# How to Teach Children Percentages

Written by susan rickey
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Use real-world experiences to motivate children to understand percentages. Giving students play money and engaging items to 'play' buy in the classroom will inspire them to learn how to find the per cent of a number. Students learning to calculate percentages have an understanding that percentages, along with fractions and decimals, represent a part of the whole. Children experience taking a percentage off of a price to represent a sale price and adding a percentage of the total to represent sales tax in this real-world exercise to teach about percentages.

Skill level:
Moderate

• Catalogues
• Play money

## Instructions

1. 1

Finding the equivalent fraction for a per cent aids the students' awareness about percents. Teach the students 50% means 50 out of 100. A per cent can be written as a fraction. The denominator is always 100, and the numerator is the numeral written as the per cent. In this case, 50% written as a fraction is 50/100. Hand out cards with percents listed on a card and its equivalent fraction written on another card. Make enough sets so every class member has a card. Permit the students to leave their desks to find a classmate with a matching card. The person with the matching card is their partner for the math class today.

2. 2

Hand out catalogues that have high-interest items for students - camping, fashion, electronics and books. Hand them an envelope with play money in it. The amount of money in each envelope is a different amount. Tell them they have been sent money for their birthday to spend as they wish. Give the students time to look through the catalogues and time to trade catalogues.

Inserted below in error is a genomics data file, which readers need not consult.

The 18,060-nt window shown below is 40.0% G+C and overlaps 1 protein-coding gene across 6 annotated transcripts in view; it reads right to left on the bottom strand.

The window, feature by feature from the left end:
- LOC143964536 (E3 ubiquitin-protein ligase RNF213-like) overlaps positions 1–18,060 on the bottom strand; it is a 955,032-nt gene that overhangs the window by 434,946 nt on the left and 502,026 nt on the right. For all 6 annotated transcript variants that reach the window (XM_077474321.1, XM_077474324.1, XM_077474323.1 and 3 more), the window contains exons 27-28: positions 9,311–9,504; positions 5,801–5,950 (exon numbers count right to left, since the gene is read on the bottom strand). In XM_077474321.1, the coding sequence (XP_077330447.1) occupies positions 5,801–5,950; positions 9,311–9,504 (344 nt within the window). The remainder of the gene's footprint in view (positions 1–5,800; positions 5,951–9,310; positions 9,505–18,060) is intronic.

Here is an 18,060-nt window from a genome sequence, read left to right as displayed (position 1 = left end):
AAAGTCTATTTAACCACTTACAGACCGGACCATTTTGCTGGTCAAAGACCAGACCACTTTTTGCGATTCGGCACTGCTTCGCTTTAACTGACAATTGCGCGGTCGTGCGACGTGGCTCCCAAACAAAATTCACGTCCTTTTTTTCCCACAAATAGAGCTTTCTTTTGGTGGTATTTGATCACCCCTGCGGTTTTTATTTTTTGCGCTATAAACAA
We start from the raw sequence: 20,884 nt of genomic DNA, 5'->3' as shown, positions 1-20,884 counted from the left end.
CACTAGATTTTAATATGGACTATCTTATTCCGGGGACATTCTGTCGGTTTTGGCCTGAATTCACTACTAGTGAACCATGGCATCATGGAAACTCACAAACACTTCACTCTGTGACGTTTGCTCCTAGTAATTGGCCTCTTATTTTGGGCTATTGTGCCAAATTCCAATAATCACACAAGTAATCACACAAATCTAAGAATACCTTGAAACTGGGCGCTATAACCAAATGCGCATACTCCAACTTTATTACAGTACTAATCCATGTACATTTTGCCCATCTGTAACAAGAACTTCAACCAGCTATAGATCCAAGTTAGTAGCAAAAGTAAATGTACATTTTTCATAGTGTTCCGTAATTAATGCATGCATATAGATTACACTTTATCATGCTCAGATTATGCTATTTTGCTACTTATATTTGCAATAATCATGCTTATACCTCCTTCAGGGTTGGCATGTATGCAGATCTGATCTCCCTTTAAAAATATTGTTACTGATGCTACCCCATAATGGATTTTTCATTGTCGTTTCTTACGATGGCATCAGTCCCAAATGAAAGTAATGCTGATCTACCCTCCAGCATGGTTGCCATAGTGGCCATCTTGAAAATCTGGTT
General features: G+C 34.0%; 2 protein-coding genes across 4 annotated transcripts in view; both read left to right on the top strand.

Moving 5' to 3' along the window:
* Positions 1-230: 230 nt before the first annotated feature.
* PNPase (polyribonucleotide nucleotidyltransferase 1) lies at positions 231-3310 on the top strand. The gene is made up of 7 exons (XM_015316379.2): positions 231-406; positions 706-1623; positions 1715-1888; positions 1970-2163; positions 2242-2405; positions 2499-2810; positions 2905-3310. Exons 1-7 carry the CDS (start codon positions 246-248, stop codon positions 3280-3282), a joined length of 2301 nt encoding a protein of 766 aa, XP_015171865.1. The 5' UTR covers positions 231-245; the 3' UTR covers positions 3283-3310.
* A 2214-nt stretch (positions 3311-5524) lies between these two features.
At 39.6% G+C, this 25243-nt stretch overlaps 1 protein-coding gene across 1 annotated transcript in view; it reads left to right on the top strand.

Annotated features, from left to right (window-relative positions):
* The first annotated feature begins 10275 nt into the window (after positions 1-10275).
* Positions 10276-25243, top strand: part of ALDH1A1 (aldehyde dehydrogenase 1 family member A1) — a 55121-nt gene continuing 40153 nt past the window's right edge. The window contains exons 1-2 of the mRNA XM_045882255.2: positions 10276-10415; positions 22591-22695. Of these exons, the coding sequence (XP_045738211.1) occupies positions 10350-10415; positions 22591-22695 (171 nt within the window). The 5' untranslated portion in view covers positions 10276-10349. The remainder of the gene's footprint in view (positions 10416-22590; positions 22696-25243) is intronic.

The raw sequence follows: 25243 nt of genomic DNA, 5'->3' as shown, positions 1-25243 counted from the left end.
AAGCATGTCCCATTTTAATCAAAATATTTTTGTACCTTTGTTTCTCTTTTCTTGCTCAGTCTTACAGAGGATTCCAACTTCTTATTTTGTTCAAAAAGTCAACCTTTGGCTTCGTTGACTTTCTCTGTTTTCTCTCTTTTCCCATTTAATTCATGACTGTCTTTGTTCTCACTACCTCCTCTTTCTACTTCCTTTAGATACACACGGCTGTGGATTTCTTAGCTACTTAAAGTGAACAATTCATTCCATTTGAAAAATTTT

3. 3

Hand out slips of paper with a percentage off the sale price listed on it. Each percentage is different. The students total their sales price and take the prescribed percentage off. To complete this step, they change the per cent to a decimal by dividing the numeral that is a per cent by 100. Then they multiply the decimal by the whole number. For instance, if the total purchase is £120.20 and the discount is 25% off, the equation to find 25% of 185 can be written like this (25 /100) x 185 = 46.25. The last step in this application is subtracting the percentage off from the total price, £120.20 - £30.0 = £90.1.

4. 4

Find the sales tax for your state. The students find the percentage of sales tax to be added to the discounted price. They follow the same procedure as above - change the percentage to a decimal by dividing by 100 and multiply that number by the discount sale price. The last step changes. Sales tax needs to be added to the new total. Now that the students have their new totals, determine if they have enough money. If they don't have enough play money, they will have to pare down their selection or make another selection from the catalogues.

5. 5

Filling out the teacher-generated order form with the cost of items, percentages off calculated, sales tax added and final total calculated is the last step in this activity. Check the students' work for accuracy.

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